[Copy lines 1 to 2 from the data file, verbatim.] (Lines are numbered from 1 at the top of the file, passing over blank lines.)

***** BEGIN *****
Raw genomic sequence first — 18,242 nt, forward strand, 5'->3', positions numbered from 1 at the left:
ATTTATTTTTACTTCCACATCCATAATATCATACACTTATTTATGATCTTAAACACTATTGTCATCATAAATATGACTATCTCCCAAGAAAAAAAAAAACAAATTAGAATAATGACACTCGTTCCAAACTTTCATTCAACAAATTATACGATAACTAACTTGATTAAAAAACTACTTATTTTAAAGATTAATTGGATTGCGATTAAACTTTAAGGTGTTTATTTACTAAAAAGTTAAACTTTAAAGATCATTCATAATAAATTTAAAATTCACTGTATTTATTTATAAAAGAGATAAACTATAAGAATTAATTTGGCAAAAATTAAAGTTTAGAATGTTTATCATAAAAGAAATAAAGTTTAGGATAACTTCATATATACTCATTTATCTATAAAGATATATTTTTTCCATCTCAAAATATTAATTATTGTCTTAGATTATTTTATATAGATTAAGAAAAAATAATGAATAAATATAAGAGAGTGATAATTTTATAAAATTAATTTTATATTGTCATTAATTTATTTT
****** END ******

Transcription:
Raw genomic sequence first — 18,242 nt, forward strand, 5'->3', positions numbered from 1 at the left:
ATTTATTTTTACTTCCACATCCATAATATCATACACTTATTTATGATCTTAAACACTATTGTCATCATAAATATGACTATCTCCCAAGAAAAAAAAAAACAAATTAGAATAATGACACTCGTTCCAAACTTTCATTCAACAAATTATACGATAACTAACTTGATTAAAAAACTACTTATTTTAAAGATTAATTGGATTGCGATTAAACTTTAAGGTGTTTATTTACTAAAAAGTTAAACTTTAAAGATCATTCATAATAAATTTAAAATTCACTGTATTTATTTATAAAAGAGATAAACTATAAGAATTAATTTGGCAAAAATTAAAGTTTAGAATGTTTATCATAAAAGAAATAAAGTTTAGGATAACTTCATATATACTCATTTATCTATAAAGATATATTTTTTCCATCTCAAAATATTAATTATTGTCTTAGATTATTTTATATAGATTAAGAAAAAATAATGAATAAATATAAGAGAGTGATAATTTTATAAAATTAATTTTATATTGTCATTAATTTATTTT